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Coaching / Drylands / Stroke Technique

Strengthening the Catch

Dryland exercises for more speed in the water

Chris Ritter | March 18, 2015

The catch position and phase of each stroke is paramount to a swimmer’s success. Swimmers who improve their catch will automatically increase their power and endurance without any metabolic training. Once a great catch has been established, it can cover up a lot of other technical flaws in the stroke.

Conversely, swimmers who lack an effective catch will never fully achieve their best performance; you can’t “out-train” a poor catch in swimming.

Strengthening and improving the catch is yet another reason why getting stronger results in faster swimming. Bottom line: start with the catch when making technical changes.

Connect the Core

The first avenue to improving the catch is to encourage active engagement of the core muscles and connect the pull to the core. I think of the core as starting from the ribs all the way through the bottom of the hips. Many swimmers have no idea if they’re activating those muscles to create a solid foundation for force while they’re swimming.

Legendary swim coach Bill Boomer used the analogy of a rubber raft and a kayak to illustrate what it means to connect or activate the core. The rubber raft requires much more effort to move because it’s not tight; rather, it’s flimsy and flops around in the water. By contrast, a kayak takes much less effort to move because it’s tight and transfers energy far more efficiently than a rubber raft.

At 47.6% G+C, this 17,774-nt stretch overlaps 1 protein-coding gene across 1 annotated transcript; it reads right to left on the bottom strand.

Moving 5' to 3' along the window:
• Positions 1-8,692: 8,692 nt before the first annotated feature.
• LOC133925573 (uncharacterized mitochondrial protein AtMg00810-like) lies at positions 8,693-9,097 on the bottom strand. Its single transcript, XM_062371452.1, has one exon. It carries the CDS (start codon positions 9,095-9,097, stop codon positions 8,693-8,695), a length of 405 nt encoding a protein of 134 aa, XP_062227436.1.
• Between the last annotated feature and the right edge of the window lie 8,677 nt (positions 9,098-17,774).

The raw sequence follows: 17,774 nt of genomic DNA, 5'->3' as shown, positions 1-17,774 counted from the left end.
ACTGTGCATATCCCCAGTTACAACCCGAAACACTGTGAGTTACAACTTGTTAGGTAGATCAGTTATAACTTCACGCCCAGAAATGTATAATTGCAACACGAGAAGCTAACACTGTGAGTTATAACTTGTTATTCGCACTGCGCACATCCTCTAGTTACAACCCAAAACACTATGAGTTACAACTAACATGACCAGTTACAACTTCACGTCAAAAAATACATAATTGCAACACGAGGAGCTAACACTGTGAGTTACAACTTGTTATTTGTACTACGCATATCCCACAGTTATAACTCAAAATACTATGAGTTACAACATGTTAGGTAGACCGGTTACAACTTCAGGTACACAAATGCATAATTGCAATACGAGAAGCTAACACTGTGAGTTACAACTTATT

Think of the core as the foundation and connection for the pull to become even more powerful. You can still swim fast without this connection, but improving it is a simple way to become even faster with very little effort. Use the core progression exercises outlined in a separate article to help your swimmers learn how to activate and connect the core.

Strengthen the Pull

Once the core is connected, the swimmer can focus on actually strengthening the pulling motion through a few different exercises. The point of these exercises is not to perfectly mimic the catch, but to develop muscular strength and endurance in the same movement patterns that are used while catching and pulling in the water.

The mistake many swimmers make is trying to perfectly mimic their catch on land. In the water, you only need a few pounds of pressure for a great catch. On land it’s a better use of time to strengthen the pulling movement as much as possible, which creates more power when swimming. The exercises described below can help improve your catch and all have accompanying video demonstrations.

  • Pull-ups. Use an overhand grip and start at full extension. Pull yourself up so that your chin is all the way above the bar before lowering back down to the starting point
  • Bent knee row + TRX. Using a TRX or other suspension system, place both feet on the ground and bend your knees so that your head, shoulders, hips, and knees are in a straight line. Once you’re in this starting position you can pull yourself up and lower back down to the starting position
  • Speed skiers + band. Holding the handle of a band in each hand, start with your arms extended forward and then pull back with straight arms until your arms are almost touching your legs. Repeat, quickly.
  • Slam + MB. Standing in a tall posture, hold a medicine ball overhead and slam it into the ground directly in front of your feet without bending forward while throwing it down.

USMS Wave Seperator

About the Author—Chris Ritter

Chris Ritter is the founder of RITTER Sports Performance online training programs and the author of the e-book, SURGE STRENGTH, which details how to strength train specifically for swimming performance. Ritter, a swimmer himself, has a degree in kinesiology and exercise science and he specializes in training athletes of diverse abilities, ranging from beginners to Olympians. Follow him on Twitter @RITTERSP or like his Facebook page for updates and training tips.

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